Hari Raya is a time when Muslims come together to enjoy the month-long celebrations.
But for Mr Syaryan Ruzaini, 19, the month opens up old wounds.
Last year, during the third week of the festive period, his father, Mr Ahmad Ruzizad Mohammad Isa, died from a heart attack. He was 47.
The loss of his family's sole breadwinner meant Mr Syaryan, a first-year nursing student at Ngee Ann Polytechnic (NP), had to work on weekends, time that he could have spent on his studies.
Then NTUC Income stepped in.
Under its new Future Development Programme, Mr Syaryan will receive a bursary of $3,000 a year to help with his family's expenses.
The programme is designed to help needy students from the polytechnics and the Institutes of Technical Education with school fees and living expenses, so they can focus on their education.
"I feel grateful, I cannot even express it. It really helps my family financially and I can work harder at my studies," said Mr Syayran.
"The money means I can take fewer shifts at work, and will also help with the daily expenses at home, like groceries."
Recalling his father's death last year, Mr Syayran said he was out celebrating with friends on Aug 17, when he got a call from his older sister at around 5pm.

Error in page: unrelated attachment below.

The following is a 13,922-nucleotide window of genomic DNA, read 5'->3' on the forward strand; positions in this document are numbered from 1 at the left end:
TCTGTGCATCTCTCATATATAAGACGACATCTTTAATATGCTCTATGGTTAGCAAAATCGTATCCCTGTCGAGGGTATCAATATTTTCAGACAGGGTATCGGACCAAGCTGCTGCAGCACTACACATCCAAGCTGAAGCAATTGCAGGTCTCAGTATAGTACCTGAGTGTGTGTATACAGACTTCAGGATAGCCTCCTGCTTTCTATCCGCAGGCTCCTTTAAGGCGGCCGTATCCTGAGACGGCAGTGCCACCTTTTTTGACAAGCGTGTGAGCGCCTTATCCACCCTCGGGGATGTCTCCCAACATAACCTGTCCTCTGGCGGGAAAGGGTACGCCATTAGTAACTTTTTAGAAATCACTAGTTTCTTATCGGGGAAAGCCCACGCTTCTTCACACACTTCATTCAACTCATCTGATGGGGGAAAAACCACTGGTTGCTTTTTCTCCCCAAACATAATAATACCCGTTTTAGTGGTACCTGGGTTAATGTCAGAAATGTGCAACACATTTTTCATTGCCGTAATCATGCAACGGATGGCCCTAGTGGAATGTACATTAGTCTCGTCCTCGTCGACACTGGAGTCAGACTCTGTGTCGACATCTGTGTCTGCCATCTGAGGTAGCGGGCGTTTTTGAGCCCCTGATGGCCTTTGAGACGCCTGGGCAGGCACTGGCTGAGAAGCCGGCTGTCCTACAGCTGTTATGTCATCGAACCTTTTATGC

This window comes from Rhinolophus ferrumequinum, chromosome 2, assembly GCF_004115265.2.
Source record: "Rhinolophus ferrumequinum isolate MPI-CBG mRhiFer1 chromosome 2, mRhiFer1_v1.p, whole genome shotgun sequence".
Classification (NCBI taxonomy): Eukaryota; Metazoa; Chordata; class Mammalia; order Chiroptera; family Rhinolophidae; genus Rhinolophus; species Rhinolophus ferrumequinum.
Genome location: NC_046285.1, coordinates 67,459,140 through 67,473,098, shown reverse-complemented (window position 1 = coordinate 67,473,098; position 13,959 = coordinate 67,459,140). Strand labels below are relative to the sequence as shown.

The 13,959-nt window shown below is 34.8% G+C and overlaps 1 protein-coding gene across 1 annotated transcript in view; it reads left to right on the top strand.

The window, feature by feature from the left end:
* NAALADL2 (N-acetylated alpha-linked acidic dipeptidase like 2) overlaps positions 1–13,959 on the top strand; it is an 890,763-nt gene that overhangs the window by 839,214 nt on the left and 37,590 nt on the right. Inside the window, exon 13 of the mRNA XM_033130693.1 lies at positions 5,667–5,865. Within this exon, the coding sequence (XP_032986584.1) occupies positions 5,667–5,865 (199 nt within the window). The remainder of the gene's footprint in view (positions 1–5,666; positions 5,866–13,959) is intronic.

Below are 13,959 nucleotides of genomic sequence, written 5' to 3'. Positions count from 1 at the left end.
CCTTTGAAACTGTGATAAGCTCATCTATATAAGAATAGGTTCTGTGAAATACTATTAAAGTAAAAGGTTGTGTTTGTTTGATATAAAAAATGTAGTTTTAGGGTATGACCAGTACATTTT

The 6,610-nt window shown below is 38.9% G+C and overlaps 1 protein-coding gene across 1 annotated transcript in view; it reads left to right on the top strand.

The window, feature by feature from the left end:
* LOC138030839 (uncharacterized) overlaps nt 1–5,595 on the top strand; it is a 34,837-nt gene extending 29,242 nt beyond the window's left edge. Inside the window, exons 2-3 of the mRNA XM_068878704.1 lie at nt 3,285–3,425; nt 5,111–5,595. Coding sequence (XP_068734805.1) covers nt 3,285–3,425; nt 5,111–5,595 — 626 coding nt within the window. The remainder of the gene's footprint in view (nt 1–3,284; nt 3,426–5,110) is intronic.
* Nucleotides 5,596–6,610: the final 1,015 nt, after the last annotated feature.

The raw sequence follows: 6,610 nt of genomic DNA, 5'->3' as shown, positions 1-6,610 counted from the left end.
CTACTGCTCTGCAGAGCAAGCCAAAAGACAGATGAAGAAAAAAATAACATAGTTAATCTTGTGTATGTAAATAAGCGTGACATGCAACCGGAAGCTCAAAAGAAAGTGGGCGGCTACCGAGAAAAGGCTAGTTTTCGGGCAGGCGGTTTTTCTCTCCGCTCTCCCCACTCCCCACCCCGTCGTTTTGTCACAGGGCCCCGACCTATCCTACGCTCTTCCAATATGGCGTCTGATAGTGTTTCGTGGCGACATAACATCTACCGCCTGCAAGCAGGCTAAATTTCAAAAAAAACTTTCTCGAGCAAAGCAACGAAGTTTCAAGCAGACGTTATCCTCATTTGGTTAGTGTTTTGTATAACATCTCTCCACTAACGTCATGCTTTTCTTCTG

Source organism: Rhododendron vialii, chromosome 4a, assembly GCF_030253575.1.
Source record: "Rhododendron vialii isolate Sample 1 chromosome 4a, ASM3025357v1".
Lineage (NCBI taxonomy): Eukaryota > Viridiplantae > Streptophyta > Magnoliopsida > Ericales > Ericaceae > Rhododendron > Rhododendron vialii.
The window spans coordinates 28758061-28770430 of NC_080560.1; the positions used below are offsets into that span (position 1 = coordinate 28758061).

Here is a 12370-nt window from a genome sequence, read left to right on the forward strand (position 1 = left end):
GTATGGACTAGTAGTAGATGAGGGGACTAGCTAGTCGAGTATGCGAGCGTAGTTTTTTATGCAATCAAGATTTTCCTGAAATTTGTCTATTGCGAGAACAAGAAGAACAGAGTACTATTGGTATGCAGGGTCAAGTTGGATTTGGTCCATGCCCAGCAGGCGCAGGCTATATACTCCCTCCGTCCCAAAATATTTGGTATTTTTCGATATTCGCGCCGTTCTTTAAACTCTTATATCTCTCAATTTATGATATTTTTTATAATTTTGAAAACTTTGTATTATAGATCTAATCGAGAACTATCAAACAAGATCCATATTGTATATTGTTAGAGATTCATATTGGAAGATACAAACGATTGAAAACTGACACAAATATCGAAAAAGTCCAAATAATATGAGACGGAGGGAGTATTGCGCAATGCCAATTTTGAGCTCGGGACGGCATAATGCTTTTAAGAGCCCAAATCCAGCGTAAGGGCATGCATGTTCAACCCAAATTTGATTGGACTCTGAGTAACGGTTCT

His father had collapsed at home and was unconscious.
Mr Syaryan rushed to Khoo Teck Puat Hospital in a taxi.
On the way, he kept telling himself his father would be all right.
Two weeks earlier, Mr Ahmad had complained about chest pains and had gone to a traditional doctor, who told him that it was just muscle aches and he had no reason to be worried.
Mr Syaryan said: "At first, I really thought he had just fainted, and he would wake up."
He did not.
When he reached the hospital, doctors said that his father had suffered a heart attack.
Nearly a year on, Mr Syaryan blames himself for his father's death: "I am disappointed in myself for not being at home. If I had been, I could have done CPR (cardiopulmonary resuscitation) and attended to him. I could have saved his life."
Ever since the loss of his father, a taxi driver, Mr Syaryan has had to work to support his family.
His mother has been battling cancer for about five years, and he says her medical bills amount to more than $500 each month.
Both his sisters are still in school.
His younger sister, 10, is in Primary 3 at De La Salle School, while his elder sister is studying English at the Singapore Institute of Management.
To cover the costs, Mr Syaryan spends his Saturdays and Sundays working at least eight hours a day at a fast-food restaurant at Universal Studios Singapore.
Mr Syaryan said this has affected his studies: "There are a lot of group projects and we meet up during weekends. Since I have work I cannot make it."
To catch up, he stays behind longer in school to study on his own or with schoolmates.
Despite all that is going on in his life, Mr Syaryan still finds time to care for his friends.
Miss Muhyya, 17, one of Mr Syaryan's coursemates, said: "He will always ask around how every one is feeling and he has this ability to calm people down when they talk to him."
Mr Aiqil, 17, who is in NP's Malay Cultural Club together with Mr Syaryan, agreed: "He is very relaxed and calm. Even when we are stressed about our club's activities, he will ask and make sure we are fine."
This article was first published on July 28, 2015.
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